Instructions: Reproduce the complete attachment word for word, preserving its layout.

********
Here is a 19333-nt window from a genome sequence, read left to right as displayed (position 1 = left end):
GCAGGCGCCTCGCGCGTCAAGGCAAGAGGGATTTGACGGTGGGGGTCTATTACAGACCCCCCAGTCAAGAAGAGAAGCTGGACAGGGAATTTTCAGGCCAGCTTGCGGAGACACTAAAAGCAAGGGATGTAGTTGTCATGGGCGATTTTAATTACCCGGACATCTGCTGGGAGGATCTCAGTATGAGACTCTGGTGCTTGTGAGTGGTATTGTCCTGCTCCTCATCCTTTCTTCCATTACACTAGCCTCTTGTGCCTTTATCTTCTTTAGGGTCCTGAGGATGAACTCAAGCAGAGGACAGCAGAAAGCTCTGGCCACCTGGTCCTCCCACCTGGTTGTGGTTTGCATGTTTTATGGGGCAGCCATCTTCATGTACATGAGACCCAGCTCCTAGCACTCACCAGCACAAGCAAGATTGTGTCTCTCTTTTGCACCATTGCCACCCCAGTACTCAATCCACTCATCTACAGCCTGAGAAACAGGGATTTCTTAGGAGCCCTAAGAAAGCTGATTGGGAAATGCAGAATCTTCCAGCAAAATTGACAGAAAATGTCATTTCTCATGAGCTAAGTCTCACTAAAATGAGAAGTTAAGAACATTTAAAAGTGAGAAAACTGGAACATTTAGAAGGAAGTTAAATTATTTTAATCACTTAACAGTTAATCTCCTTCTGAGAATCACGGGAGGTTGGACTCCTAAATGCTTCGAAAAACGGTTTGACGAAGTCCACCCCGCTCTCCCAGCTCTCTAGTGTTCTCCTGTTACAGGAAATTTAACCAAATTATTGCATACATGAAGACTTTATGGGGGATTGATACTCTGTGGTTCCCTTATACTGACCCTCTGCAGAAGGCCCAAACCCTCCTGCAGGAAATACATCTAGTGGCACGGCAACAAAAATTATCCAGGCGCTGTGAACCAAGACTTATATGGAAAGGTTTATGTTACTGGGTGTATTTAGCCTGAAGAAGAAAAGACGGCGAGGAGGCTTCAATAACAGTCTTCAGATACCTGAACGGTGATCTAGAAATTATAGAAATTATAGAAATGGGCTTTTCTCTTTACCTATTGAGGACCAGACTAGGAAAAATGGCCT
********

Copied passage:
Here is a 19333-nt window from a genome sequence, read left to right as displayed (position 1 = left end):
GCAGGCGCCTCGCGCGTCAAGGCAAGAGGGATTTGACGGTGGGGGTCTATTACAGACCCCCCAGTCAAGAAGAGAAGCTGGACAGGGAATTTTCAGGCCAGCTTGCGGAGACACTAAAAGCAAGGGATGTAGTTGTCATGGGCGATTTTAATTACCCGGACATCTGCTGGGAGGATCTCAGTATGAGACTCTGGTGCTTGTGAGTGGTATTGTCCTGCTCCTCATCCTTTCTTCCATTACACTAGCCTCTTGTGCCTTTATCTTCTTTAGGGTCCTGAGGATGAACTCAAGCAGAGGACAGCAGAAAGCTCTGGCCACCTGGTCCTCCCACCTGGTTGTGGTTTGCATGTTTTATGGGGCAGCCATCTTCATGTACATGAGACCCAGCTCCTAGCACTCACCAGCACAAGCAAGATTGTGTCTCTCTTTTGCACCATTGCCACCCCAGTACTCAATCCACTCATCTACAGCCTGAGAAACAGGGATTTCTTAGGAGCCCTAAGAAAGCTGATTGGGAAATGCAGAATCTTCCAGCAAAATTGACAGAAAATGTCATTTCTCATGAGCTAAGTCTCACTAAAATGAGAAGTTAAGAACATTTAAAAGTGAGAAAACTGGAACATTTAGAAGGAAGTTAAATTATTTTAATCACTTAACAGTTAATCTCCTTCTGAGAATCACGGGAGGTTGGACTCCTAAATGCTTCGAAAAACGGTTTGACGAAGTCCACCCCGCTCTCCCAGCTCTCTAGTGTTCTCCTGTTACAGGAAATTTAACCAAATTATTGCATACATGAAGACTTTATGGGGGATTGATACTCTGTGGTTCCCTTATACTGACCCTCTGCAGAAGGCCCAAACCCTCCTGCAGGAAATACATCTAGTGGCACGGCAACAAAAATTATCCAGGCGCTGTGAACCAAGACTTATATGGAAAGGTTTATGTTACTGGGTGTATTTAGCCTGAAGAAGAAAAGACGGCGAGGAGGCTTCAATAACAGTCTTCAGATACCTGAACGGTGATCTAGAAATTATAGAAATTATAGAAATGGGCTTTTCTCTTTACCTATTGAGGACCAGACTAGGAAAAATGGCCT